We numerically study a passive THz source based on difference frequency generation between modes sustained by cylindrical AlGaAs microcavities. We show that ring-like structures are advantageous in that they provide additional degrees of freedom for tuning the nonlinear process and for maximizing the nonlinear overlap integral and conversion efficiency.
© 2012 Optical Society of America
Despite the considerable demand in terms of applications , the current state of the art THz sources are still far from ideal. Photoconductive dipole antennas, for example, are very popular for generating and detecting broadband THz pulses, but they require the external excitation of femtosecond lasers. For Continuous-Wave (CW) sources, optical heterodyne mixing (photo-mixing) is still limited to output powers in the 100 nW range below 1 THz, quickly decreasing to few nW at about 2 THz . THz Quantum Cascade Lasers (QCLs) can emit more than 50 mW (peak) in the pulsed regime, but they are poorly tunable and only operate at cryogenic temperatures .
The fabrication of a THz source that is, at the same time, compact, providing high output power, and operating at room temperature is still an unsolved challenge. In this context, nonlinear THz sources constitute a promising approach, but they are normally affected by two main drawbacks: 1) the required excitation of external (high-power) pump lasers; and/or 2) small conversion efficiencies.
The first problem can be circumvented by integrating laser pump sources and nonlinear medium. Although adding more constraints both in terms of design and technological processing, this provides considerable improvements in terms of ease of use for any applications. This approach is exemplified by the THz source based on Difference Frequency Generation (DFG) in dual-wavelength mid-IR QCLs reported in Refs. [4,5] and operating in pulsed regime up to room temperature.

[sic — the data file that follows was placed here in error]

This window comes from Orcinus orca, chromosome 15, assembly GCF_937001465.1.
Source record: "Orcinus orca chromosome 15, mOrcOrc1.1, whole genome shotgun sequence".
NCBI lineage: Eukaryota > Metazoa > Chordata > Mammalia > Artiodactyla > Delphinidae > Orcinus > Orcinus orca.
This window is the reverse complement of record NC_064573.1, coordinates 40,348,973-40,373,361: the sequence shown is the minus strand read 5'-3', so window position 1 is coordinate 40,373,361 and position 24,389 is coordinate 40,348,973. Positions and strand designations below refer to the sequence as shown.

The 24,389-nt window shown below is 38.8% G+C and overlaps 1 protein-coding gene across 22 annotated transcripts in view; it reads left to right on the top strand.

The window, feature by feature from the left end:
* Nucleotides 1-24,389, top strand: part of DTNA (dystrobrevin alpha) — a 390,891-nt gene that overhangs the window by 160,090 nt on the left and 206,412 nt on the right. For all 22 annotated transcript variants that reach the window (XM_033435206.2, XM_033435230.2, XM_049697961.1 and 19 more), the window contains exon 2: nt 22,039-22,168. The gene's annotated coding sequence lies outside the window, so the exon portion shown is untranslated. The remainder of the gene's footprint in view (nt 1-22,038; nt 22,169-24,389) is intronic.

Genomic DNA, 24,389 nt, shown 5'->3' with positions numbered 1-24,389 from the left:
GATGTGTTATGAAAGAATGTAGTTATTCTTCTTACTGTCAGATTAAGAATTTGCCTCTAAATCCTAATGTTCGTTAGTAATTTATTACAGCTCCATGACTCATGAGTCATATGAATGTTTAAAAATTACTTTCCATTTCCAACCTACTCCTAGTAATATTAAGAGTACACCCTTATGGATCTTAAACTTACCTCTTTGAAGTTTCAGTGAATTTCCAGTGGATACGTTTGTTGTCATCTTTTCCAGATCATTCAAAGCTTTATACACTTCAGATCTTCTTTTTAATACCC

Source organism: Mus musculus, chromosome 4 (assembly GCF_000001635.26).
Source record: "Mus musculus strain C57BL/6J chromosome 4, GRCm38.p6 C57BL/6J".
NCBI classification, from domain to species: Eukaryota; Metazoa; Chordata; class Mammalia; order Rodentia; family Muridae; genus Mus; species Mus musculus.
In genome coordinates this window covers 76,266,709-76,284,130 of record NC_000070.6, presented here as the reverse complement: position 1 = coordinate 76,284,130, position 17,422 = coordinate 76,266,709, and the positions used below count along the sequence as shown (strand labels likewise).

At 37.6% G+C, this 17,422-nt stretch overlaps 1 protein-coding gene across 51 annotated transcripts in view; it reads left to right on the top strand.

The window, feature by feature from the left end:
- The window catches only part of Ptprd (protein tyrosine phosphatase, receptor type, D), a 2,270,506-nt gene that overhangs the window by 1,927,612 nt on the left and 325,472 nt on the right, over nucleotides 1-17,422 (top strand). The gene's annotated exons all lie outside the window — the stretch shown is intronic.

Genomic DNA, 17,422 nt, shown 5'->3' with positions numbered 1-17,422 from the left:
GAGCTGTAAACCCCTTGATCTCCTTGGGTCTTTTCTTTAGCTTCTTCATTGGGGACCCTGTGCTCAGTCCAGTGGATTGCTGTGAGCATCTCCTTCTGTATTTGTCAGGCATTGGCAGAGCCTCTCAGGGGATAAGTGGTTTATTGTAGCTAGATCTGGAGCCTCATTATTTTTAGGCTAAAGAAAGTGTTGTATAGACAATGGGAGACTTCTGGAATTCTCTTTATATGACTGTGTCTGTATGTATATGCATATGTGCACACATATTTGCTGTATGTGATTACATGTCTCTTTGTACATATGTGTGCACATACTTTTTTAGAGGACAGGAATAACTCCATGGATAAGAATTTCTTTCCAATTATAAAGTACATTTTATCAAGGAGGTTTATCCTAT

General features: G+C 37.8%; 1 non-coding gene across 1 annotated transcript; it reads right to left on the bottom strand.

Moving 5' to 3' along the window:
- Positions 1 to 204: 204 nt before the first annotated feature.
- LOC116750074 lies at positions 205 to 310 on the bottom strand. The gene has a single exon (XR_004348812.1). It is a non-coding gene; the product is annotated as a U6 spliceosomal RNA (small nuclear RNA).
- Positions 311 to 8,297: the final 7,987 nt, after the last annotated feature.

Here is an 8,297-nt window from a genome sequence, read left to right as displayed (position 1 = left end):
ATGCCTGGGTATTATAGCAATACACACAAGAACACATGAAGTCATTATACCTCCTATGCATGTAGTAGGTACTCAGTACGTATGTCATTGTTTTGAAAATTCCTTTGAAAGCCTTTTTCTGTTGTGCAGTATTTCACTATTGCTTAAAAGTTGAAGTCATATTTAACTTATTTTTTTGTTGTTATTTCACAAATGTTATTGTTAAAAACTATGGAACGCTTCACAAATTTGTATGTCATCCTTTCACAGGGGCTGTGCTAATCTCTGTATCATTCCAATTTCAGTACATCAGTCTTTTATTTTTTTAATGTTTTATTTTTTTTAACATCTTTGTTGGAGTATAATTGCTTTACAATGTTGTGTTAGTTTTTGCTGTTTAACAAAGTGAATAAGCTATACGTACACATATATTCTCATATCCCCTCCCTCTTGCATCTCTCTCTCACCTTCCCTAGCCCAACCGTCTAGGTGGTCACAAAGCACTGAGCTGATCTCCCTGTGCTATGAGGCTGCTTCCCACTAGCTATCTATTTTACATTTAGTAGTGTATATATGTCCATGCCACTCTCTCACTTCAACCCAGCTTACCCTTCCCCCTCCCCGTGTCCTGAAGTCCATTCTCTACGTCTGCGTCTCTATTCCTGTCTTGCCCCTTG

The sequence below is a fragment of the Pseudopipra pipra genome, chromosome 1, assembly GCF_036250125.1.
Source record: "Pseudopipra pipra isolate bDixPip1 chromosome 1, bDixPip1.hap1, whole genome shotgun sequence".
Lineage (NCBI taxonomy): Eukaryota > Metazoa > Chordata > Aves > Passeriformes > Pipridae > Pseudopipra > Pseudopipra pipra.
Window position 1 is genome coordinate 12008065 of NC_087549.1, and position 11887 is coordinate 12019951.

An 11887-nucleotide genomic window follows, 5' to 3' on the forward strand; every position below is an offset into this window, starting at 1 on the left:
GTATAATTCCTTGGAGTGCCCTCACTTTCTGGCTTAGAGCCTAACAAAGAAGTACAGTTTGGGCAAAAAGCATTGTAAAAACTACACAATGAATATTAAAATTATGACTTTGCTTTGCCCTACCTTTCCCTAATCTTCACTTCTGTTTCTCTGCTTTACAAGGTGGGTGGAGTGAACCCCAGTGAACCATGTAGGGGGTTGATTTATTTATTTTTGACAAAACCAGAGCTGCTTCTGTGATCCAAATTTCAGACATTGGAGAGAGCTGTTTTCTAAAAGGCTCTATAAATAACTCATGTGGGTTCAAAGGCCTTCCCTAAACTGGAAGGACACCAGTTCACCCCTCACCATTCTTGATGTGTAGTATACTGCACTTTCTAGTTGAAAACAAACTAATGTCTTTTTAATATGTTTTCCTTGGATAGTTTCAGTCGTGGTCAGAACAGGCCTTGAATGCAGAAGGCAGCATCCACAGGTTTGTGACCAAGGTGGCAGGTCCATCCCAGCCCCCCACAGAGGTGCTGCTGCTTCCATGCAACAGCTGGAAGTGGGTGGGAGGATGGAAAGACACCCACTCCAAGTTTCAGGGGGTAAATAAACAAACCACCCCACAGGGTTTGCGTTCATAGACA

The problem of small conversion efficiencies can be tackled by exploiting optical microcavities in order to boost the nonlinear phenomenon . In this respect, Whispering Gallery Mode (WGM) resonators are promising candidates, because of their ultra-high quality factors. In particular, recent technological progress has allowed the fabrication of AlGaAs microdisks with Q factors exceeding 105 [7, 8]. These resonators could therefore be used for efficient frequency conversion sources based on DFG [9, 10].
High Q factors are desirable since they translate into long storage times and therefore into long interaction times between the modes involved in the nonlinear generation. However, they come at a price: the higher the Q factor, the smaller the width of the resonance. Therefore, the nonlinear process becomes extremely sensitive to even small changes of physical parameters and/or minimal fabrication imperfections.
It is clear that some degree of fabrication tolerance is highly desirable, and thus one needs to employ a well-controlled tuning parameter to compensate for any deviations with respect to the nominal design. Temperature is a classic example: by changing the temperature, the refractive index of the materials making up the cavity can be adjusted until the modes are brought into phase matching.
In this letter we numerically study an alternative and powerful tuning approach based on defining a hole in an AlGaAs WGM THz nonlinear microcavity source similar to the one we discussed in Ref. . Interestingly, this opens the way for a second tuning parameter, provided by the height of a metallic tip positioned in the hollow part of the ring.
The paper is organized as follows: in Section 2, we present our design guidelines and briefly summarize the Coupled Mode Theory (CMT) results pertinent to a DFG process in a WGM cavity. In Section 3, we report the results of our analysis on ring resonators for THz generation by DFG. We show that ring-like cavities are advantageous over pillar-like structures not only in terms of tuning capabilities but also in terms of nonlinear conversion efficiencies.